Two pullouts suggest that the GOP won't negotiate any further until Democrats takes tax increases off the table
Following on a decision by House Majority Leader Rep. Eric Cantor, (R-Va.),to pull out of the White House-led debt and deficit talks on Thursday, the other Republican negotiator, Sen. Jon Kyl of Arizona, has also dropped out.
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The new GOP position appears to be that they will not negotiate any further until Democrats take tax increases off the table. That stance seems to reflect their assessment that there are not the votes in the House to pass any deal that includes tax increases.
Cantor announced suddenly on Thursday that he would not be attending the scheduled afternoon meeting of the bipartisan deficit-reduction leadership group headed by Vice President Joe Biden, declaring tax issues an obstacle that President Obama needs to help resolve and that he believes it is time for the negotiations to move to a higher level. "Given this impasse, I will not be participating in today's meeting and I believe it is time for the president to speak clearly and resolve the tax issue. Once resolved, we have a blueprint to move forward to trillions of spending cuts and binding mechanisms to change the way things are done around here," Cantor said in a statement.
House Speaker John Boehner, (R-Ohio), said when Democrats drop their demand for taxes the talk can continue, and he embraced Cantor's decision. "I understand his frustration. I understand why he did what he did," Boehner said.
And in what appeared to be a coordinated statement, Senate Minority Leader Mitch McConnell, (R-Ky.), on Thursday also attacked Obama for not playing a more prominent role in deficit-reduction efforts. "He's in charge," McConnell said in a morning floor speech. "I think most Americans think it's about time he starts acting like it. It's not enough for the president to step in front of a microphone every once in a while and say a few words that someone hands him to say about jobs and the economy."
Although Cantor said he would not be attending Thursday's talks, he remained optimistic about the prospects for a deal. He said the Biden group has made significant progress and has tentatively identified more than $2 trillion in spending cuts over the next 10 years. But he said there could be no agreement on an overall package without breaking the stalemate created by Republicans' refusal to accept any tax increase and Democrats' insistence that some tax hikes be part of the deal.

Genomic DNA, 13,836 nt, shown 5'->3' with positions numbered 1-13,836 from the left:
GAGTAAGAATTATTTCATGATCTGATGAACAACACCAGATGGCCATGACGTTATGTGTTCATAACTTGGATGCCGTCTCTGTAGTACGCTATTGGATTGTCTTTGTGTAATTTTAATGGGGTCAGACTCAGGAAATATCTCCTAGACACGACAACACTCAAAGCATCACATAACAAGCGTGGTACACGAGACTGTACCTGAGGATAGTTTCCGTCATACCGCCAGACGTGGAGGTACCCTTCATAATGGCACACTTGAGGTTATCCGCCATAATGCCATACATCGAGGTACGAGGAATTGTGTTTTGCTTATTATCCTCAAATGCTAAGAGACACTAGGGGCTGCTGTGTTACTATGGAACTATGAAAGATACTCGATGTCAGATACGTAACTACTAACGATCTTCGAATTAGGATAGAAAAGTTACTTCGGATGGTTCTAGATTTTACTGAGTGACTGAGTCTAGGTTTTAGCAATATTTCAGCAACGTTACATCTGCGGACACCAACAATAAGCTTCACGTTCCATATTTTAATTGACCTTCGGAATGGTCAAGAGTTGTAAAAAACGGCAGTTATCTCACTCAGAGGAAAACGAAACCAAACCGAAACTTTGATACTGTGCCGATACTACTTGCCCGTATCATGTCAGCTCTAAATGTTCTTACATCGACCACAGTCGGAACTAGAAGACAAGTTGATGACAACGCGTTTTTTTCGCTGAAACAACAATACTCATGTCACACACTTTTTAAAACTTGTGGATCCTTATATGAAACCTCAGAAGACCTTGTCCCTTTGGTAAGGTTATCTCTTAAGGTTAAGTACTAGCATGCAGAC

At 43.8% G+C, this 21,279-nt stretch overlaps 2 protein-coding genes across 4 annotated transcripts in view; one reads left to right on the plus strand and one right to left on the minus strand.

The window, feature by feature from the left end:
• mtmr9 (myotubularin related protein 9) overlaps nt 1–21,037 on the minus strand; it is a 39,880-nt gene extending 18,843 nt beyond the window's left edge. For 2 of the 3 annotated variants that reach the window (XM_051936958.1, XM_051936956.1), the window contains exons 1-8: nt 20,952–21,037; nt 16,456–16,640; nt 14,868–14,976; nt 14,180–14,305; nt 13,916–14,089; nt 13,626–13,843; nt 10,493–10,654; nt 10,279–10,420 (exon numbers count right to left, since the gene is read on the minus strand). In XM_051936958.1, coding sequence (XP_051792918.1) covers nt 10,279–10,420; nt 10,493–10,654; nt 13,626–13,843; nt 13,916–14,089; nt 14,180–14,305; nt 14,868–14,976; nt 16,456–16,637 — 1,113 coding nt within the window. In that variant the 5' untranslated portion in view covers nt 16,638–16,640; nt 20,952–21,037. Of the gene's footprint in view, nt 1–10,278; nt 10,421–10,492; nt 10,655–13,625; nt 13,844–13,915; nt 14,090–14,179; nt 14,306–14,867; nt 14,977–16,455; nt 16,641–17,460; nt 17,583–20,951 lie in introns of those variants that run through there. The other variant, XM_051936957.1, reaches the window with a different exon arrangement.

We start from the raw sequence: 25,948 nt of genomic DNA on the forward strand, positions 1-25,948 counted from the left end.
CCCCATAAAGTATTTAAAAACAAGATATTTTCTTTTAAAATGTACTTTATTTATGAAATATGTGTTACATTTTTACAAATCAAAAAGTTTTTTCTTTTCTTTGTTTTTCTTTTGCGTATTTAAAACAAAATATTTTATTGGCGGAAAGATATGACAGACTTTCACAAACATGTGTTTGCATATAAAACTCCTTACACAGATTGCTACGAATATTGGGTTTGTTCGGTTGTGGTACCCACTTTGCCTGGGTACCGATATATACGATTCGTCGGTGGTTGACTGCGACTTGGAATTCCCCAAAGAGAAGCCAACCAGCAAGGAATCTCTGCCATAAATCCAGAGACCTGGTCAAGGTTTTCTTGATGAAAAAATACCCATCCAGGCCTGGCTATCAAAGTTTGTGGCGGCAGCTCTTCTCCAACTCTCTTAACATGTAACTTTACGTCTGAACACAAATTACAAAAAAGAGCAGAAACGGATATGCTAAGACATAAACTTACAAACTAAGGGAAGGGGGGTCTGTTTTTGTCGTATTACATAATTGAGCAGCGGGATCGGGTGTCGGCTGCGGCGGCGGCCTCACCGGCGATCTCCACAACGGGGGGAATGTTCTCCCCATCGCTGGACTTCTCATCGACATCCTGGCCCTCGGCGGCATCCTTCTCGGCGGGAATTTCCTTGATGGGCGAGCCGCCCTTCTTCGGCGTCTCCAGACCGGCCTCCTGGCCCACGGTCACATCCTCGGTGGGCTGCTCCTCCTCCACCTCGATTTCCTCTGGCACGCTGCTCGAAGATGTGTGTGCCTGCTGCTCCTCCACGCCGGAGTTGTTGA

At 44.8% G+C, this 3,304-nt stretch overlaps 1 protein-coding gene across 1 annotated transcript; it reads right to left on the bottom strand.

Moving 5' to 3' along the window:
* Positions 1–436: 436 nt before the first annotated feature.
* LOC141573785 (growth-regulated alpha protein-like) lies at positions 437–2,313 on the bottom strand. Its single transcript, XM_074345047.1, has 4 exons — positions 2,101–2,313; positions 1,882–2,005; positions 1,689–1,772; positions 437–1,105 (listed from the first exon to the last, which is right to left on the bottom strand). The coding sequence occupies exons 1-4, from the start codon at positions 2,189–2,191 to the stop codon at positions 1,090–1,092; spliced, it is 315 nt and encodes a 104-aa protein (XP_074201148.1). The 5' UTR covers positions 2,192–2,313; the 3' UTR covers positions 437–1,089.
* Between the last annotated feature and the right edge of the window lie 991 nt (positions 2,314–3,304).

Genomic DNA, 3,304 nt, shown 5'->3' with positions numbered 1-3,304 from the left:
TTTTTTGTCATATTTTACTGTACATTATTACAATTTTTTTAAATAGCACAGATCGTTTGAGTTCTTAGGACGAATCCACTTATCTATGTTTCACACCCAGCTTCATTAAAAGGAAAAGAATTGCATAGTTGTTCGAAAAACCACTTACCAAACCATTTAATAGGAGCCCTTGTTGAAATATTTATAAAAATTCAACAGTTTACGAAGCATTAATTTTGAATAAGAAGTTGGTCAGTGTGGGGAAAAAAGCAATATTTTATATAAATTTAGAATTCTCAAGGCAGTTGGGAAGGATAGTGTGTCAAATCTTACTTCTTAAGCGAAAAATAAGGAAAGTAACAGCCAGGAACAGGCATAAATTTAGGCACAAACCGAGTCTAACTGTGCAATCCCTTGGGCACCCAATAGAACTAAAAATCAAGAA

"We have to get over this impasse on taxes,'' he said.
There was no immediate reaction from Democratic members on the Biden-led panel, Rep. Chris Van Hollen, (D-Md.), and House Assistant Minority Leader James Clyburn, (D-S.C.), who on Thursday morning were at the White House with Minority Leader Nancy Pelosi, (D-Calif.), meeting with Obama and Biden on the debt negotiations. But at a Senate Finance Committee hearing on health care entitlement programs, Committee Chairman Max Baucus, (D-Mont.), said he was disappointed at the development. "I think Majority Leader Cantor is wrong. I think he should stay at the table," Baucus said, adding that he "very strongly" believed there needed to be revenue increases in any deficit package to get savings from health programs.
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Earlier this week, Cantor praised Biden for his leadership of the bipartisan debt-reduction group. But he's always said that at some point Obama, House Speaker John Boehner, (R-Ohio), and Senate Majority Leader Harry Reid, (D-Nev.), would have to step in and finalize any plan. Boehner has said that he and Obama would have to step in at some point - suggesting that the panel needed to conclude its work by the end of June.
House Republicans have been steadfast in saying that tax increases are the one area of discussion they consider off the table in the negotiations. The Treasury Department has said that the nation's $14.3 trillion debt-limit borrowing capacity must be raised by August 2 or the country faces defaulting on its debts.
"Democrats continue to insist that any deal must include tax increases," Cantor said in his statement. "There is not support in the House for a tax increases, and I don't believe now is the time to raise taxes in light of our current economic situation."
Cantor went on to say the bipartisan panel has been successful in identifying "trillions in spending cuts, and to date, we have established a blueprint that could institute the fiscal reforms needed to start getting our fiscal house in order." But he said regardless of the progress that has been made, the tax issue must be resolved before discussions can continue.
Cantor's move also comes after Reid said on Wednesday that he has called for stimulative measures to be part of the deficit-reduction measures. But he would not identify what those measures would be.
A Senate Democratic leadership aide characterized Cantor's move as a refusal to sign on to a deal with tax revenue involved. "Eric Cantor just threw Boehner under the bus," the aide said. "This move is an admission that there will be a need for revenues, and Cantor doesn't want to be the one to make that deal."
On the Senate floor on Thursday morning, McConnell also attacked suggestions that negotiators in the talks could trade concessions on entitlement reform for those on new tax revenue. "The suggestion here is that this is all just some big quid pro quo exercise between the two parties," he said.
Senate Budget Chairman Kent Conrad, (D-N.D.), noted that GOP control of the House means "they have to take some responsibility, too. "Let's get real, let's get honest. This is a spending problem and a revenue problem," Conrad said.
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